Money can't buy love, but love may bring you money -- if you're married, that is. Though marriage has evolved from a strictly businesslike arrangement to a more romantic union, an official partnership can result in decidedly pragmatic benefits: increased wealth.
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A study completed in 2005 by Jay Zagorsky at Ohio State University's Center for Human Resource Research followed subjects for 15 years and found that being married increases an individual's wealth above and beyond that of two single people.
Single study subjects accumulated about $11,000 of wealth after 15 years. People who got married, and stayed married, accumulated about $43,000 in 10 years of marriage.
Two is Cheaper Than One
One reason married couples accumulate wealth more easily than their single counterparts is that they have lower overhead. It costs less to maintain one household than two.
Similarly, couples can take advantage of economies of scale that make buying for two more cost-effective than buying for one.
For instance, grocery shopping for one can be just as expensive as buying for two.
"Larger quantities are usually priced lower per unit than smaller quantities. This also usually applies to health and auto insurance. It is easier and cheaper to add another person to a policy than to take out a separate policy," says Michael Greaney, CPA, of Equity Expansion International in Washington, D.C.
Cost efficiencies are less obvious than the savings reaped by buying extra-large cans of ravioli or fruit in bulk.
"For a single person, finding the time to prepare dinner, do the laundry, iron clothes, vacuum, wash dishes is difficult. Add just one other person and the same or lesser effort tends to have more than twice the result," says Greaney.
A single person may be tempted to outsource some chores, and pay for it
Efficient Management of Financial Resources
Being accountable to another person can keep spending on the straight and narrow, particularly when working toward a mutual goal such as buying a house or financing an exotic vacation.
To keep household finances shipshape, budgets and goals should be reviewed often. In fact, running your household finances similar to a business may not be a bad idea.
"The business model of (evaluating earnings and expenses) at least four times a year would probably be good for most families. A marriage is not a business, but being businesslike is another matter. Aristotle in 'Politics' characterized the family not just as the basic political unit of society, but as the basic economic unit," Greaney says.
A married couple can file their taxes jointly. With disparate incomes, a married couple pays less in taxes than they would singly.
"The way that our tax system works is that the more you make, the more you're taxed. And when you're married, the rate goes up at a slower rate than when you're single," says Noah Rosenfarb, CPA and founder of Freedom Wealth Advisors in Short Hills, N.J.
There is one possible financial disadvantage to being married: the marriage tax penalty.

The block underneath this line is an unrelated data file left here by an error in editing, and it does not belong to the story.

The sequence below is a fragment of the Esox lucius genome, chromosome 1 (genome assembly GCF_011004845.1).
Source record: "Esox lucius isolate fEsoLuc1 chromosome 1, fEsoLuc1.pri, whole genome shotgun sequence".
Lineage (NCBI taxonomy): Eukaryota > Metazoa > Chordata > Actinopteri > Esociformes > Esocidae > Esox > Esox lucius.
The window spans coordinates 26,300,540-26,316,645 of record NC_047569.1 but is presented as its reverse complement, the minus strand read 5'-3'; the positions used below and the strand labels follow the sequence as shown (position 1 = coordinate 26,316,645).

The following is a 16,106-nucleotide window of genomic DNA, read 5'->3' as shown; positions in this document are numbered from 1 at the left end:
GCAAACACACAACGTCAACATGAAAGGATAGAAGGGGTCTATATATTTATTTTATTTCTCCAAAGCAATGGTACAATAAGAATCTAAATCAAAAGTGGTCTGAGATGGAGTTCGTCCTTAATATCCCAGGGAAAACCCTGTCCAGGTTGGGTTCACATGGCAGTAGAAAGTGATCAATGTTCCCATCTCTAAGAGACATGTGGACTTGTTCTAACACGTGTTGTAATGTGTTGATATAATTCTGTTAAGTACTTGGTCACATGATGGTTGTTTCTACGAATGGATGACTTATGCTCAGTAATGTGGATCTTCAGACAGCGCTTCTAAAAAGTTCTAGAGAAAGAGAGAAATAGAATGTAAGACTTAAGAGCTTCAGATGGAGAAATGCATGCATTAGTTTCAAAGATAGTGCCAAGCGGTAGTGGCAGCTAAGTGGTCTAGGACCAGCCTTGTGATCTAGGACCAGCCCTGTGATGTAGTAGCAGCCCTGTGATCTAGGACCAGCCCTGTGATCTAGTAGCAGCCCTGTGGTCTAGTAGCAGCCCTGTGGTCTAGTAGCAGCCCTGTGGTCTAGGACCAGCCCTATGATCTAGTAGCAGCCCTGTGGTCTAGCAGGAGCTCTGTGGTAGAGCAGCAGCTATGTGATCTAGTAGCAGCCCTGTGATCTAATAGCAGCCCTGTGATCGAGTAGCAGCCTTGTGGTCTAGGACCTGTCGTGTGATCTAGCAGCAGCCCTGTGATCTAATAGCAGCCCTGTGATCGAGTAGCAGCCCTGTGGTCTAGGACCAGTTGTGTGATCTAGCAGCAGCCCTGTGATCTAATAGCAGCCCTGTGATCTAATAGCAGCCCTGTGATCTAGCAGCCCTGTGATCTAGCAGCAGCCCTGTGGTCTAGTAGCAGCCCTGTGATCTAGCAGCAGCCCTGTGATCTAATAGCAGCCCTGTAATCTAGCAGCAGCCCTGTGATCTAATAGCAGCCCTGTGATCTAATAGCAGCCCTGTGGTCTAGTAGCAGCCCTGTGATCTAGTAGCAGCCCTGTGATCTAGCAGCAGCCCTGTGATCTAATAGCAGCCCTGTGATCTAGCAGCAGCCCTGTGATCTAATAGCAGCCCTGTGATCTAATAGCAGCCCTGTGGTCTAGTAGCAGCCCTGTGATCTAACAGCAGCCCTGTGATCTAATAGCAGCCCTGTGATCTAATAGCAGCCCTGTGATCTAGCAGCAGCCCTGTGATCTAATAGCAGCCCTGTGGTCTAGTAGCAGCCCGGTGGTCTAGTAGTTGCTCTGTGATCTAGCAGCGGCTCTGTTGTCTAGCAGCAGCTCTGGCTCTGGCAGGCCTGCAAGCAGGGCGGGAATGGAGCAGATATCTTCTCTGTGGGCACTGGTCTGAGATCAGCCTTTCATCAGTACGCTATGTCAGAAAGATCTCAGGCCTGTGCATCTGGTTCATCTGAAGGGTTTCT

Depending on their tax bracket, a married couple could end up paying more in taxes than they would if they were single.
Based on the income of the working spouse, a joint-filing stay-at-home spouse can fund a spousal IRA.
"All you need is the income necessary for the IRA contributions, the max of which is $5,000 this year or $6,000 if you're over 50," says Steven Weisman, a lawyer and professor at Bentley University in Waltham, Mass.
Additionally, spouses get special treatment when it comes to inheriting their spouse's retirement assets.
For instance, an inherited Roth IRA can be rolled over into an existing Roth IRA. A spouse inheriting a Roth IRA gets the option of keeping the funds in his or her retirement account indefinitely.
Anyone else inheriting an IRA has to take withdrawals based on his or her life expectancy.
Spouses can also elect to take Social Security payments based on the other's work history if the payout is greater than the benefit based on their own earnings.
For example, if you have reached full retirement age and have been married to your spouse for more than nine months, you can receive Social Security payments equal to 50% of your new spouse's benefit as long as you are currently married.
While the government tends to automatically reward married couples with certain benefits, it pays to know a little bit about estate planning to fully reap the government's marital largesse.
If sheltering assets from possible lawsuits is a priority, Weisman recommends that married couples who own property together use "tenancy by the entirety" as opposed to "joint tenancy with right of survivorship." Tenancy by the entirety is available only to married couples.
Both types of ownership pass the assets outside of probate to the surviving spouse. "But perhaps even more importantly," says Weisman, "with tenancy by entirety, the property is out of the reach of creditors."
It's not automatic, though. Couples have to indicate that they want to title the property in this manner.
The Devil's in The Details
Finally, workers often neglect to update their beneficiary information on their retirement accounts. As that's likely the biggest pot of money most people own, slipping up on that detail can be incredibly costly.
"With retirement accounts, if they go through the estate or even if someone makes the mistake of naming their estate as their beneficiary, you get a lot less tax deferral. So it is very important to be proactive and put your spouse as the beneficiary," says Weisman.
And if marital bliss doesn't last forever, don't forget to update beneficiaries right after a divorce. Nothing will sabotage your wealth-building efforts in life more than inadvertently giving the bulk of your estate to your ex after your death.